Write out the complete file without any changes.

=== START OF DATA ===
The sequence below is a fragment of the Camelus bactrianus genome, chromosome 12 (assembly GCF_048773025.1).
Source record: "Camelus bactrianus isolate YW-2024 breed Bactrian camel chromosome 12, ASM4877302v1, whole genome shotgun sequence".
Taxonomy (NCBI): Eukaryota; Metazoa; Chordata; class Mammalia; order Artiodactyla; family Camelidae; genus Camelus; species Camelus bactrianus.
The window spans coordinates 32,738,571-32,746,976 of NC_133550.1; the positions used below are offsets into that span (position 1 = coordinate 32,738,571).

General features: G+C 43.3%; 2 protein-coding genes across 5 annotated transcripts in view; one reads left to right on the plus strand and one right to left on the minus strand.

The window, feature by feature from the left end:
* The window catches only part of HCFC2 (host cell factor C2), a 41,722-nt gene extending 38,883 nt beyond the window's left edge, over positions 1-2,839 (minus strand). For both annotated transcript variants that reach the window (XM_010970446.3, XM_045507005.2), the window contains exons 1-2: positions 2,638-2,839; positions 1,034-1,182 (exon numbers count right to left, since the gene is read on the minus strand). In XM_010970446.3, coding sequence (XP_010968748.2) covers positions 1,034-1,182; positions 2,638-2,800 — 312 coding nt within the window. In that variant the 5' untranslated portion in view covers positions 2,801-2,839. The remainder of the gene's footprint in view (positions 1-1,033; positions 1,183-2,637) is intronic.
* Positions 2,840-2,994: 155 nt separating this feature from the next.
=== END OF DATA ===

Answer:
The sequence below is a fragment of the Camelus bactrianus genome, chromosome 12 (assembly GCF_048773025.1).
Source record: "Camelus bactrianus isolate YW-2024 breed Bactrian camel chromosome 12, ASM4877302v1, whole genome shotgun sequence".
Taxonomy (NCBI): Eukaryota; Metazoa; Chordata; class Mammalia; order Artiodactyla; family Camelidae; genus Camelus; species Camelus bactrianus.
The window spans coordinates 32,738,571-32,746,976 of NC_133550.1; the positions used below are offsets into that span (position 1 = coordinate 32,738,571).

General features: G+C 43.3%; 2 protein-coding genes across 5 annotated transcripts in view; one reads left to right on the plus strand and one right to left on the minus strand.

The window, feature by feature from the left end:
* The window catches only part of HCFC2 (host cell factor C2), a 41,722-nt gene extending 38,883 nt beyond the window's left edge, over positions 1-2,839 (minus strand). For both annotated transcript variants that reach the window (XM_010970446.3, XM_045507005.2), the window contains exons 1-2: positions 2,638-2,839; positions 1,034-1,182 (exon numbers count right to left, since the gene is read on the minus strand). In XM_010970446.3, coding sequence (XP_010968748.2) covers positions 1,034-1,182; positions 2,638-2,800 — 312 coding nt within the window. In that variant the 5' untranslated portion in view covers positions 2,801-2,839. The remainder of the gene's footprint in view (positions 1-1,033; positions 1,183-2,637) is intronic.
* Positions 2,840-2,994: 155 nt separating this feature from the next.